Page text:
INDIANAPOLIS — If you’ve tried to buy a new or used car lately, you know prices have hit the afterburners while selection is slim. According to KBB.com, the average new car price topped $47,000 at the end of 2021 with used cars averaging over $28,000. Go shopping for almost any vehicle, you’ll be afflicted with sticker shock. The reasons may surprise you.
The Perfect Storm
“It’s the perfect storm, driven by the microchip shortage,” said A.J. Roush, General Sales Manager, Tom Roush Mazda Mitsubishi and Used Cars. “Right when COVID was new, automakers were betting sales would go down, which shortened the supply of microchips. Then, a factory in Japan that makes one-third of the chips had a fire and they shut down the plant. Instead of sales going down, the opposite happened as demand started increasing. Fast forward to today and we’re still having trouble ramping back up.”
According to Roush, that was compounded by rental car companies. Since they cannot get new cars, they are going to used car auctions to fill their fleets. So now, auto dealers are competing with Hertz, Enterprise, and others to procure the pre-owned cars you want. It’s not been fun for buyers or dealers.
This phenomenon has been happening for over a year, but doesn’t seem to be improving much. Ford recently announced it is suspending orders for its popular Maverick hybrid pickup until 2023. It simply can’t make enough of them. It’s true with other popular models too. When is this going to end?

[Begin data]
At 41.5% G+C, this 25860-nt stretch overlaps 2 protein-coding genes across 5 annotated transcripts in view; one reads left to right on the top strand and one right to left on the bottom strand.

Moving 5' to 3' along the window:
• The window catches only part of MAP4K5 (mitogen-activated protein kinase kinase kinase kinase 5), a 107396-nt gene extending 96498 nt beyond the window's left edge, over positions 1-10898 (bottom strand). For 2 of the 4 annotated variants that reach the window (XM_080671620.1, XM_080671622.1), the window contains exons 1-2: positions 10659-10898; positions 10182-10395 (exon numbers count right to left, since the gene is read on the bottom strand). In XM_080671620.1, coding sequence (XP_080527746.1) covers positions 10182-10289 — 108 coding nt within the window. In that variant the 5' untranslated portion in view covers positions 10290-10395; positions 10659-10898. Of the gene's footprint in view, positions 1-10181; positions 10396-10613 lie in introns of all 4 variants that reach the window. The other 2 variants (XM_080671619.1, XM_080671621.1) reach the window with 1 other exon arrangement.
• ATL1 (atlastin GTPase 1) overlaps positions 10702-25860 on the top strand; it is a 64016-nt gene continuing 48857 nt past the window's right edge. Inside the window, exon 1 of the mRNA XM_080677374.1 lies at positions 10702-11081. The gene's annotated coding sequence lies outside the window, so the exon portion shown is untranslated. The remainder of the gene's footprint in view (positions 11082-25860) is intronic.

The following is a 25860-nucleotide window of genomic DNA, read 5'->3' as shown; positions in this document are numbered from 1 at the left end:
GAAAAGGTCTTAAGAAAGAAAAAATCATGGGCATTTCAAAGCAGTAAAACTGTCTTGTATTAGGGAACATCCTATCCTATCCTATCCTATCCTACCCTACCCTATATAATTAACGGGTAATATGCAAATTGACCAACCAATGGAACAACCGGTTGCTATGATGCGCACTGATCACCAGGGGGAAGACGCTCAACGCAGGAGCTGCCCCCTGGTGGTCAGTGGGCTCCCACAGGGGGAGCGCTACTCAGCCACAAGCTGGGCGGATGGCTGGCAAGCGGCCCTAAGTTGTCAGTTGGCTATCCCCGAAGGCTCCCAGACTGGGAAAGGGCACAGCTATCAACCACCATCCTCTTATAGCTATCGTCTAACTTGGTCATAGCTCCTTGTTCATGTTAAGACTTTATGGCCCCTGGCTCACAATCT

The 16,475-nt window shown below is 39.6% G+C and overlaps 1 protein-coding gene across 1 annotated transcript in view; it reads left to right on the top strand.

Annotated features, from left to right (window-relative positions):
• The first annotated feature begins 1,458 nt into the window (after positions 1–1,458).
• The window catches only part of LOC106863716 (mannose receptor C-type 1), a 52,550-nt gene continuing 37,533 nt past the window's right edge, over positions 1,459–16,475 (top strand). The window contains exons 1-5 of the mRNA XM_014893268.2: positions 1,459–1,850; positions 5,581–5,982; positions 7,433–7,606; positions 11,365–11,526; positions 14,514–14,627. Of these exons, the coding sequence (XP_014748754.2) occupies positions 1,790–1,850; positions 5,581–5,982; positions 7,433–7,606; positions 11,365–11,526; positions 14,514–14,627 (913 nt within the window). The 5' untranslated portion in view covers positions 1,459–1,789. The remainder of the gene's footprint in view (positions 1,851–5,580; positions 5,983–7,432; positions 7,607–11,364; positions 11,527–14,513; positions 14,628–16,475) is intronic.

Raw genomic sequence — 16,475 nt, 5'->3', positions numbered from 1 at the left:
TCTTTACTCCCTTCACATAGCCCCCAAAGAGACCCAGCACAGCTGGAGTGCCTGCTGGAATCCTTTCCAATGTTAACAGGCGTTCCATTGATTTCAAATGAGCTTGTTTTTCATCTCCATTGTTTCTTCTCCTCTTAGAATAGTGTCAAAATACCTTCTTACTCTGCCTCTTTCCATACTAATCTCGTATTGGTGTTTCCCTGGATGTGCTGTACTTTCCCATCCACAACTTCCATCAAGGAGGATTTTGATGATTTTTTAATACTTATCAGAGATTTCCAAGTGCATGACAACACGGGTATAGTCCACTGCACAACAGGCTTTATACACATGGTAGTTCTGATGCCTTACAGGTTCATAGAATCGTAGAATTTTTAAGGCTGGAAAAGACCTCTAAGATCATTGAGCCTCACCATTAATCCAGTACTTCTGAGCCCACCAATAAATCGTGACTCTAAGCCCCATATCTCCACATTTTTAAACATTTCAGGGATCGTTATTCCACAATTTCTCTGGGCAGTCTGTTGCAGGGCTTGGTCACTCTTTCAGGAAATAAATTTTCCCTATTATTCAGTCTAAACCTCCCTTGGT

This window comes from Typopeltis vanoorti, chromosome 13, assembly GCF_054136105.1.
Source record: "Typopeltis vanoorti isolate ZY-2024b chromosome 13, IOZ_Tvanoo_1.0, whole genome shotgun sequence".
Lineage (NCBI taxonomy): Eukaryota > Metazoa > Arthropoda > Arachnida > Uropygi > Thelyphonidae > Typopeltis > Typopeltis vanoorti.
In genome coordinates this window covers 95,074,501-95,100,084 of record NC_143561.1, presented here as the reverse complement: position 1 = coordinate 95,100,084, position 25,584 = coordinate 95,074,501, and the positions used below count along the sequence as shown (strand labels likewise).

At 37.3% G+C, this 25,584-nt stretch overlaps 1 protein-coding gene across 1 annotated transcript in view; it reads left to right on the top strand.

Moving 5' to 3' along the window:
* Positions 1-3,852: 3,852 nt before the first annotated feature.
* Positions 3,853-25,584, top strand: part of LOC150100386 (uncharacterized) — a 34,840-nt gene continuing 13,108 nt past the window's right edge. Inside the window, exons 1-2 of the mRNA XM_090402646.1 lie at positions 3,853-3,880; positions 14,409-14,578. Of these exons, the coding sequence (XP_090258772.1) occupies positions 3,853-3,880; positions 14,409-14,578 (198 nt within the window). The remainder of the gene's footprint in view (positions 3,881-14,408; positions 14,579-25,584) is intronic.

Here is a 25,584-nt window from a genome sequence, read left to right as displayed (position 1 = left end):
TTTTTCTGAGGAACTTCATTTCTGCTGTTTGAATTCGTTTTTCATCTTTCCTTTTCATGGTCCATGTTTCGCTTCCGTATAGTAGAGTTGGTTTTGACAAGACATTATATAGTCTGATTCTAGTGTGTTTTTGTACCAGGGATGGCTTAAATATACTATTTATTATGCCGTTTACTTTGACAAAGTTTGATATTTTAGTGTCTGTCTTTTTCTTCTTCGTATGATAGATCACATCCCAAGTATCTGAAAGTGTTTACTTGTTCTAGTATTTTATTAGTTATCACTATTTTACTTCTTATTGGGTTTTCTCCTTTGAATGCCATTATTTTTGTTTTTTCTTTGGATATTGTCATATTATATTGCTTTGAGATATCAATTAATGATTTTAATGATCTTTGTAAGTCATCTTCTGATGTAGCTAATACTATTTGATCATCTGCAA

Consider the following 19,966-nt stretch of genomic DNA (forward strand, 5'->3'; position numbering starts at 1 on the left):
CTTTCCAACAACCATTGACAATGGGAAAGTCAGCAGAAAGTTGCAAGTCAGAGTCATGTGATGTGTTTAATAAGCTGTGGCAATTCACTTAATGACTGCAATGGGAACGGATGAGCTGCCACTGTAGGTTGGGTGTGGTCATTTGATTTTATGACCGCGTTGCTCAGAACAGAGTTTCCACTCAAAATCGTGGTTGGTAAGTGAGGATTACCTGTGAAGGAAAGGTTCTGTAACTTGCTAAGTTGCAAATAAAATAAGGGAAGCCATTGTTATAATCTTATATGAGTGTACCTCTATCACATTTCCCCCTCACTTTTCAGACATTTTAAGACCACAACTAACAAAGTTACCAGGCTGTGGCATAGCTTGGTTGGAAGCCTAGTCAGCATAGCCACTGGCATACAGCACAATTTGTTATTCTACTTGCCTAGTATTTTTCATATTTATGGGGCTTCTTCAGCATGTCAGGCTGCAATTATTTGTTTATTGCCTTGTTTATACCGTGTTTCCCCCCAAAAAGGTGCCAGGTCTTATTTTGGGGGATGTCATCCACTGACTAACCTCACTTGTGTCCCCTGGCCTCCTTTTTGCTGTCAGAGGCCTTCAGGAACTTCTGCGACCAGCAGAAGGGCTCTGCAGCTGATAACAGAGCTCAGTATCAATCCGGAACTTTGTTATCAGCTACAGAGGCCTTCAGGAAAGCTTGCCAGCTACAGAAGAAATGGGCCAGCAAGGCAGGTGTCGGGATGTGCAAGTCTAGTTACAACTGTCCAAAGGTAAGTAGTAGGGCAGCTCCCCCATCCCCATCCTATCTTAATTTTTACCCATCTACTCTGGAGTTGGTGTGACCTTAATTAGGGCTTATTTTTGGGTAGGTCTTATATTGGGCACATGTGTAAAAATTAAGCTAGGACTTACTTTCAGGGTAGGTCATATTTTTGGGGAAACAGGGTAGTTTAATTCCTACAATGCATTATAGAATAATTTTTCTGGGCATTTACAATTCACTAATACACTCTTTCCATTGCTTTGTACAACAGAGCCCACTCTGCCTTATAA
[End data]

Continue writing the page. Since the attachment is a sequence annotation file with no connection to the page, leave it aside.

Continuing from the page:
“That’s the million dollar question,” Roush said. “I hope it will get better throughout the year. If you asked me a year ago, I would have been more optimistic.”
Those who follow the auto industry relentlessly are no more hopeful when asked when the current market will return to normal.
“Not anytime soon, unfortunately,” said Matt Degen, editor at KBB.com. “Nobody’s crystal ball is clear. Production shortages should ease during the second part of this year, but prices probably won’t go down. On the flip side, if you are in a position to trade in your car, you’re probably going to get more than you expected.”
Get Your Car
I had this experience over the summer after reviewing the 2022 Subaru Outback Wilderness at the press preview in Michigan and deciding to trade in my family’s 2017 Outback for a more exciting model. Due to the chip shortage and slow production at the Lafayette, Indiana plant, there was exactly one in Indianapolis. It wasn’t the color we wanted, but was close enough and at our favorite dealer. Ordering one would have taken three months!
The sticker price was just under $40,000. With used cars in short supply, the dealer offered us nearly $20,000 for our five-year-old mid-range Outback with 36,000 miles. Clearly, somebody would want it. There wasn’t much negotiating on the new car, nor did I really expect it given supply, but strong prices for our used wagon ultimately put a new car in my family’s driveway. For us, it was a great time to buy a new car!